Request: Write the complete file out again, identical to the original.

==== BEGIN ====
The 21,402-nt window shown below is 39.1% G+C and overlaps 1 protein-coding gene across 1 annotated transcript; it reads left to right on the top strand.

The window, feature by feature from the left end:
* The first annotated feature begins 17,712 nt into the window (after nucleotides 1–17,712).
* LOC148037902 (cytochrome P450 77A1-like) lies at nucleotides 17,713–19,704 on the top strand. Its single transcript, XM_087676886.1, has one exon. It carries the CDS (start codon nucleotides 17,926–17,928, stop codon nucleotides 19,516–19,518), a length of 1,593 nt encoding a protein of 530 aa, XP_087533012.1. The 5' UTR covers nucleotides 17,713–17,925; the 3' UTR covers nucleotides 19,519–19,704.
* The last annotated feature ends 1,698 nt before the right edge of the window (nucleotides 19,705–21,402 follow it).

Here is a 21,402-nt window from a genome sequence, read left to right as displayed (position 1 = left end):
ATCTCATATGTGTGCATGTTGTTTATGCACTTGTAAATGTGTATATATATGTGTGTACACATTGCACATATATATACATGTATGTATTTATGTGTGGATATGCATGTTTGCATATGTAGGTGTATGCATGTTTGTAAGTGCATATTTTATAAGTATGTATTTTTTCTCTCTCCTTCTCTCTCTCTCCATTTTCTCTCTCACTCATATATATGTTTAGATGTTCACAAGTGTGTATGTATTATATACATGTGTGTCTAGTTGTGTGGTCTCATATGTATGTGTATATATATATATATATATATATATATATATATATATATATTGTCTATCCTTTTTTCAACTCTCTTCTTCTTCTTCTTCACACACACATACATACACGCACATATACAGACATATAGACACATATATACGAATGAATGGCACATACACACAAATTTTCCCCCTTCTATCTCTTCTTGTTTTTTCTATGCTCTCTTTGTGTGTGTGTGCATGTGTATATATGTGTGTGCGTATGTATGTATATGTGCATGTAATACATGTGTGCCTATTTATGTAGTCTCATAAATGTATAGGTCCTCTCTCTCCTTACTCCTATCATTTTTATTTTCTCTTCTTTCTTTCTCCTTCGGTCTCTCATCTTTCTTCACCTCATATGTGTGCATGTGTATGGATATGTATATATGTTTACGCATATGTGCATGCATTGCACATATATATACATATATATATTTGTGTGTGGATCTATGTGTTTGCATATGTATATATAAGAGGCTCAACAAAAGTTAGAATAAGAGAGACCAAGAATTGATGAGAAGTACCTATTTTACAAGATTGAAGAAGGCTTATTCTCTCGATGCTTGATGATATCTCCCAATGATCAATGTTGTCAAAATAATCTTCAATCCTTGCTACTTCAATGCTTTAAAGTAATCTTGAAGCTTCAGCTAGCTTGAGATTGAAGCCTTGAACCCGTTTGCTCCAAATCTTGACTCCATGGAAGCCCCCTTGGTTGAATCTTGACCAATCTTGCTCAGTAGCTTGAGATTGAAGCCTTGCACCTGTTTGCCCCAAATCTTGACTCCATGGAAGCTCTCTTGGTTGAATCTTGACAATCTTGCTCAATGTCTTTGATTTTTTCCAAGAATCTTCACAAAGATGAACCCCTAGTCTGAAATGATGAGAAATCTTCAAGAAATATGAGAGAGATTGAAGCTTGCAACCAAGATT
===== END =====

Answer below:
The 21,402-nt window shown below is 39.1% G+C and overlaps 1 protein-coding gene across 1 annotated transcript; it reads left to right on the top strand.

The window, feature by feature from the left end:
* The first annotated feature begins 17,712 nt into the window (after nucleotides 1–17,712).
* LOC148037902 (cytochrome P450 77A1-like) lies at nucleotides 17,713–19,704 on the top strand. Its single transcript, XM_087676886.1, has one exon. It carries the CDS (start codon nucleotides 17,926–17,928, stop codon nucleotides 19,516–19,518), a length of 1,593 nt encoding a protein of 530 aa, XP_087533012.1. The 5' UTR covers nucleotides 17,713–17,925; the 3' UTR covers nucleotides 19,519–19,704.
* The last annotated feature ends 1,698 nt before the right edge of the window (nucleotides 19,705–21,402 follow it).

Here is a 21,402-nt window from a genome sequence, read left to right as displayed (position 1 = left end):
ATCTCATATGTGTGCATGTTGTTTATGCACTTGTAAATGTGTATATATATGTGTGTACACATTGCACATATATATACATGTATGTATTTATGTGTGGATATGCATGTTTGCATATGTAGGTGTATGCATGTTTGTAAGTGCATATTTTATAAGTATGTATTTTTTCTCTCTCCTTCTCTCTCTCTCCATTTTCTCTCTCACTCATATATATGTTTAGATGTTCACAAGTGTGTATGTATTATATACATGTGTGTCTAGTTGTGTGGTCTCATATGTATGTGTATATATATATATATATATATATATATATATATATATATATTGTCTATCCTTTTTTCAACTCTCTTCTTCTTCTTCTTCACACACACATACATACACGCACATATACAGACATATAGACACATATATACGAATGAATGGCACATACACACAAATTTTCCCCCTTCTATCTCTTCTTGTTTTTTCTATGCTCTCTTTGTGTGTGTGTGCATGTGTATATATGTGTGTGCGTATGTATGTATATGTGCATGTAATACATGTGTGCCTATTTATGTAGTCTCATAAATGTATAGGTCCTCTCTCTCCTTACTCCTATCATTTTTATTTTCTCTTCTTTCTTTCTCCTTCGGTCTCTCATCTTTCTTCACCTCATATGTGTGCATGTGTATGGATATGTATATATGTTTACGCATATGTGCATGCATTGCACATATATATACATATATATATTTGTGTGTGGATCTATGTGTTTGCATATGTATATATAAGAGGCTCAACAAAAGTTAGAATAAGAGAGACCAAGAATTGATGAGAAGTACCTATTTTACAAGATTGAAGAAGGCTTATTCTCTCGATGCTTGATGATATCTCCCAATGATCAATGTTGTCAAAATAATCTTCAATCCTTGCTACTTCAATGCTTTAAAGTAATCTTGAAGCTTCAGCTAGCTTGAGATTGAAGCCTTGAACCCGTTTGCTCCAAATCTTGACTCCATGGAAGCCCCCTTGGTTGAATCTTGACCAATCTTGCTCAGTAGCTTGAGATTGAAGCCTTGCACCTGTTTGCCCCAAATCTTGACTCCATGGAAGCTCTCTTGGTTGAATCTTGACAATCTTGCTCAATGTCTTTGATTTTTTCCAAGAATCTTCACAAAGATGAACCCCTAGTCTGAAATGATGAGAAATCTTCAAGAAATATGAGAGAGATTGAAGCTTGCAACCAAGATT